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The year was 1996; grunge was in full swing, and the internet was just a toddler taking its first wobbly steps. Amidst this digital dawn, Apple introduced the Power Macintosh 5260, a machine that would briefly but significantly etch its name into the annals of computing history.
Priced at a starting point of $1,400, the Power Macintosh 5260 was the embodiment of cutting-edge technology in its era. With a robust 100 MHz or 120 MHz PowerPC 603e processor, a 14-inch color CRT display, and a memory ranging from 8 MB to 16 MB, it was a powerhouse for its time.
The computer also came equipped with an 800 MB or 1.2 GB hard drive, a 4x or 8x CD-ROM drive, and the ever-reliable 1.44 MB floppy drive, making it versatile enough to cater to a wide range of user needs.
However, its time in the spotlight was short-lived. On March 1, 1997, the Power Macintosh 5260 was discontinued, leaving behind a void that was soon filled by its successor, the Power Macintosh 5400. Still, the legacy of the 5260 endures as a testament to Apple’s unwavering commitment to innovation and high-quality computing technology.
The Power Macintosh 5260 was more than just hardware. It came bundled with a suite of software that added tremendous value to the user experience. The software lineup included Mac OS 7.5.3, Finder 7.5.5, LaserWriter 8.3.3, Apple Guide, AppleScript 1.0.1, ColorSync 1.0.5, QuickDraw 3D, QuickDraw GX, CD-ROM features like Apple CD-ROM and Foreign File Access, Apple Photo Access, QuickTime 2.1, Speech Manager, Adobe Type Manager 3.8.3, and PC Exchange. This comprehensive software package ensured that users had the tools they needed at their fingertips.
The Power Macintosh 5260 wasn’t just about what you saw on the surface; its internals were equally impressive. Housing a PowerPC 603e RISC microprocessor clocked at 100 MHz, this machine was designed for optimal performance. It also boasted AV features, making it a versatile multimedia workhorse.
The internal architecture was just as intriguing. With three internal buses – the 64-bit wide 603e data bus, the 32-bit wide 68040 bus, and the 32-bit wide I/O bus – this machine was a marvel of engineering. An optional external 256 KB L2 cache and 4 MB of ROM further optimized system performance, ensuring that it was ahead of its time.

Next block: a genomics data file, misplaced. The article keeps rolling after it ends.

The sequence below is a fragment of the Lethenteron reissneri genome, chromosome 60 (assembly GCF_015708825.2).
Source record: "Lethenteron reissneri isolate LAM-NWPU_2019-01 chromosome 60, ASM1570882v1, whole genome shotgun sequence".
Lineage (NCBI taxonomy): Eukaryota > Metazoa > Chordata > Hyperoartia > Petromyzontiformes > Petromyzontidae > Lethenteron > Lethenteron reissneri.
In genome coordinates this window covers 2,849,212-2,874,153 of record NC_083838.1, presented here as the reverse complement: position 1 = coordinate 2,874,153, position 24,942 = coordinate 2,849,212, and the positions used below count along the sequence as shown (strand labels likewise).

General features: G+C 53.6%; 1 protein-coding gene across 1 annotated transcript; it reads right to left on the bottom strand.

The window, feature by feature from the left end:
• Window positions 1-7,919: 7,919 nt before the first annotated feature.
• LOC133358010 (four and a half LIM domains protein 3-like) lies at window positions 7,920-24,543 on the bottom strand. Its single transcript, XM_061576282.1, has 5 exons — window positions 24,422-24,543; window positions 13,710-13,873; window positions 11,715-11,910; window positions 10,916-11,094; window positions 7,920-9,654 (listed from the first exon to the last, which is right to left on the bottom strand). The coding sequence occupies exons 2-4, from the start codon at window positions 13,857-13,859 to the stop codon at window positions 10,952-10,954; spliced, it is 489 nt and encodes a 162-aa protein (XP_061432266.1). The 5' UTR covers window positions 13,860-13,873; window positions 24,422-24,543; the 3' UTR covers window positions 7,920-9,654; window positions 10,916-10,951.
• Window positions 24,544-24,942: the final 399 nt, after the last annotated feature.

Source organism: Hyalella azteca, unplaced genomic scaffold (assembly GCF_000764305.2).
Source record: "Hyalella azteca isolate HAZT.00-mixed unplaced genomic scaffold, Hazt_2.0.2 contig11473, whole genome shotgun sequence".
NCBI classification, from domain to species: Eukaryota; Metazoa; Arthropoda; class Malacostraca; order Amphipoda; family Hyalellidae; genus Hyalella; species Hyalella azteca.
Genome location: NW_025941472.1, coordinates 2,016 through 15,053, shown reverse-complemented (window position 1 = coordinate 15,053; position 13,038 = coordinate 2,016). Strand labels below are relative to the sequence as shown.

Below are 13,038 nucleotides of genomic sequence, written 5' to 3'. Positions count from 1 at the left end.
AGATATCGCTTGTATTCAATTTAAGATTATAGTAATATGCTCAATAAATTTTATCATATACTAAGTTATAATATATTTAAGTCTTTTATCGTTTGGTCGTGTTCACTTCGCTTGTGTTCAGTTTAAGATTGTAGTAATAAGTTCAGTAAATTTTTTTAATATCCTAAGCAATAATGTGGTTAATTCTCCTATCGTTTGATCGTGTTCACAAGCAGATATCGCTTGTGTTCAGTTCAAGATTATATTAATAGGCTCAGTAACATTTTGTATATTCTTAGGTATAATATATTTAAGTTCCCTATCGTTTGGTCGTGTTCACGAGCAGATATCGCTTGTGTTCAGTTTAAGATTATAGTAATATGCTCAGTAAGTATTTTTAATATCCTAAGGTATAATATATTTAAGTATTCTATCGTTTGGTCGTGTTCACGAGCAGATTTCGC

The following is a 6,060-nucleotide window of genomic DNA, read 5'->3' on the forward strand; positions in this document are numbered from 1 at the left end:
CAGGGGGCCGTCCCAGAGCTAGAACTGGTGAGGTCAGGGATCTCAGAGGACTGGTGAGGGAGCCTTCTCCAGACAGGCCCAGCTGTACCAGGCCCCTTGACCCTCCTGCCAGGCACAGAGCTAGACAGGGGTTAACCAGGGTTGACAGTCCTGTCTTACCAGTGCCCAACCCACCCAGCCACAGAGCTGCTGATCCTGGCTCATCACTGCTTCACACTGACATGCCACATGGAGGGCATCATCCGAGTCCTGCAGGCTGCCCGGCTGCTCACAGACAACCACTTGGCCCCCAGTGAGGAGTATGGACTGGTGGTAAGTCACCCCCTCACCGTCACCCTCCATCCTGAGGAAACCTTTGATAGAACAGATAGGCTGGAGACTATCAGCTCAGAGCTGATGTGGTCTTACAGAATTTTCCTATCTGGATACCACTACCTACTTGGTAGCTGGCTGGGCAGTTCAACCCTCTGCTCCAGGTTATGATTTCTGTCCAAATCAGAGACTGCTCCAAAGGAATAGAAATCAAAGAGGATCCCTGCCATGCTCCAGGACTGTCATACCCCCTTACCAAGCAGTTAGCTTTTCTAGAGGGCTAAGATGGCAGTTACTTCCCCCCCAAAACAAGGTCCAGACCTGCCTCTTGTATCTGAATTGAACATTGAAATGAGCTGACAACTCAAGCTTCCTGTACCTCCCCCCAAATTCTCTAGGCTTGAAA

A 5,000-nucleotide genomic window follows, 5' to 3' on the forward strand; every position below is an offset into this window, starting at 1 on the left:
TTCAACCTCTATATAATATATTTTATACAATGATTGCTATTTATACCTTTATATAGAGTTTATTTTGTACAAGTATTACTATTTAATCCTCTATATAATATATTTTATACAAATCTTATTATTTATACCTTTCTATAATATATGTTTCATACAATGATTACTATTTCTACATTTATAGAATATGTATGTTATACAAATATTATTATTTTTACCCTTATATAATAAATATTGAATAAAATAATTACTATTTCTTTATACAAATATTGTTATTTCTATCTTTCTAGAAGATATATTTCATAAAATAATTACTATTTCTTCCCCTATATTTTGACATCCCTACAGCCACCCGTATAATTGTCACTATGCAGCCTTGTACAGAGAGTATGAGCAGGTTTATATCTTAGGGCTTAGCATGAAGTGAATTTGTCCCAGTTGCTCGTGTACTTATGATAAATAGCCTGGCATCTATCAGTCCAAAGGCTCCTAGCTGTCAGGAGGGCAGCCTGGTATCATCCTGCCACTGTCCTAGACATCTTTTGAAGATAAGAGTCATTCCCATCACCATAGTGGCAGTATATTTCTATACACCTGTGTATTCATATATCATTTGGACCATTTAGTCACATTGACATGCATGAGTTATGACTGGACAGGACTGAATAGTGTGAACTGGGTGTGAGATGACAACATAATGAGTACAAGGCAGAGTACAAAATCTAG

Interestingly, this model had a peculiar distribution. It was primarily sold to the educational market in North America, while the consumer version, known as the Performa 5260CD, was available worldwide. This quirk in distribution adds a layer of uniqueness to the Power Macintosh 5260’s story.
Today, the Power Macintosh 5260 turns 27, a reminder of how rapidly technology evolves. While it may no longer be available for purchase, its memory lives on as an enduring symbol of a bygone era in personal computing.
In a world where technological advancements occur at breakneck speed, it’s important to pause and look back at the machines that paved the way. The Power Macintosh 5260 was one such trailblazer, a computer that, in its time, represented the very pinnacle of innovation. Its legacy continues to inspire the tech world even today, reminding us of the incredible journey that brought us to where we are now.
Power Macintosh 5260 Details
|Introduced||March 10, 1996 (100 MHz)|
September 19, 1996 (120 MHz)
|Discontinued||December 1, 1996 (100 MHz)|
March 1, 1997 (120 MHz)
|Order Number||M4982LL/A (100 MHz)|
M5233LL/A (120 MHz)
|Dimensions||17.5” H x 15.1” W x 16” D|
44.45 cm H x 38.35 cm W x 40.64 cm D
Power Mac 5260 Tech Specs
|Processor Speed||100 MHz|
|Number of Cores||1|
|System Bus||40 MHz|
|Cache||32 KB L1|
256 KB L2
Storage & Media
|Media||1 – 1.44 MB Floppy|
1 – 4x CD-ROM (100 MHz) or 8x CD-ROM (120 MHz)
|Built-in Memory||8 MB|
|Maximum Memory||64 MB|
|Memory Slots||2 – 72 pin SIMM|
|Minimum Speed||80 ns|
|Built-in Display||14″ Shadow Mask RGB CRT Display|
|Resolution||640×480 at 16-bit|
|Graphics Memory||1 MB|
|Display Connection||1 – DB-15 (Optional)|
|Expansion Slots||1 – LC PDS (Cache Bus)|
1 – Comm. Slot
1 – Video I/O
1 – TV Tuner
|Hard Drive Interface||IDE|
|SCSI||1 – DB-25|
|Audio In||1 – 3.5-mm analog input jack|
1 – Built-in microphone
|Audio Out||2 – 3.5-mm analog output jack|
2 – Built-in speaker
|Display||1 – DB-15 (Optional)|
|Original OS||System Software 7.5.3|
|Maximum OS||Mac OS 9.1|
|Backup Battery||4.5 V Alkaline|
|Maximum Continuous Power||125 W|
|Line Voltage||100-240 V|
Further Reading and References
- Power Macintosh 5260/100: Technical Specifications – Apple Support
- Power Macintosh 5260/120: Technical Specifications – Apple Support
- Power Macintosh 5260 – Wikipedia
- Power Macintosh/Performa 5260, 5280 Series Service Sources (PDF) – Apple Repair Manuals
Disclaimer: The data presented in this article is under continuous development and has been manually collected from various sources based on their availability. The author of this article may revise this dataset as additional research is conducted and reviewed. Please note that the information is provided “as is” and “as available” without express or implied warranties. The author cannot be held responsible for any omissions, inaccuracies, or errors in the published information. Any warranties relating to this information are hereby disclaimed.
Last updated: September 3, 2023